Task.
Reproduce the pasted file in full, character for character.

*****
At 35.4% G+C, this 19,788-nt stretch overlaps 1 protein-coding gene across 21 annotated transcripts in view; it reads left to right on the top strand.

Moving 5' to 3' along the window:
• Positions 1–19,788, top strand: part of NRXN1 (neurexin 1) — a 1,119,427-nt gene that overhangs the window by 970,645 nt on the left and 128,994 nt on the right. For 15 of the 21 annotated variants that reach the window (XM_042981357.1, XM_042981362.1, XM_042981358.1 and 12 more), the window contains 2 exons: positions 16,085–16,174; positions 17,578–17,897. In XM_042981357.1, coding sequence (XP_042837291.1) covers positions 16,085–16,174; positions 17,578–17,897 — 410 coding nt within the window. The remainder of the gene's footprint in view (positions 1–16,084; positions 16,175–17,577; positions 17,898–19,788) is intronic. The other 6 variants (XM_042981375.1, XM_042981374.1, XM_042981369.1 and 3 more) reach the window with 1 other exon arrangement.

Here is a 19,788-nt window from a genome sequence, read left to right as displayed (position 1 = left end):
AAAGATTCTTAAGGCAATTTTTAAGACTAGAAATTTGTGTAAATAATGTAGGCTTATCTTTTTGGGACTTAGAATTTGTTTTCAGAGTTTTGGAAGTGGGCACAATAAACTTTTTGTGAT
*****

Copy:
At 35.4% G+C, this 19,788-nt stretch overlaps 1 protein-coding gene across 21 annotated transcripts in view; it reads left to right on the top strand.

Moving 5' to 3' along the window:
• Positions 1–19,788, top strand: part of NRXN1 (neurexin 1) — a 1,119,427-nt gene that overhangs the window by 970,645 nt on the left and 128,994 nt on the right. For 15 of the 21 annotated variants that reach the window (XM_042981357.1, XM_042981362.1, XM_042981358.1 and 12 more), the window contains 2 exons: positions 16,085–16,174; positions 17,578–17,897. In XM_042981357.1, coding sequence (XP_042837291.1) covers positions 16,085–16,174; positions 17,578–17,897 — 410 coding nt within the window. The remainder of the gene's footprint in view (positions 1–16,084; positions 16,175–17,577; positions 17,898–19,788) is intronic. The other 6 variants (XM_042981375.1, XM_042981374.1, XM_042981369.1 and 3 more) reach the window with 1 other exon arrangement.

Here is a 19,788-nt window from a genome sequence, read left to right as displayed (position 1 = left end):
AAAGATTCTTAAGGCAATTTTTAAGACTAGAAATTTGTGTAAATAATGTAGGCTTATCTTTTTGGGACTTAGAATTTGTTTTCAGAGTTTTGGAAGTGGGCACAATAAACTTTTTGTGAT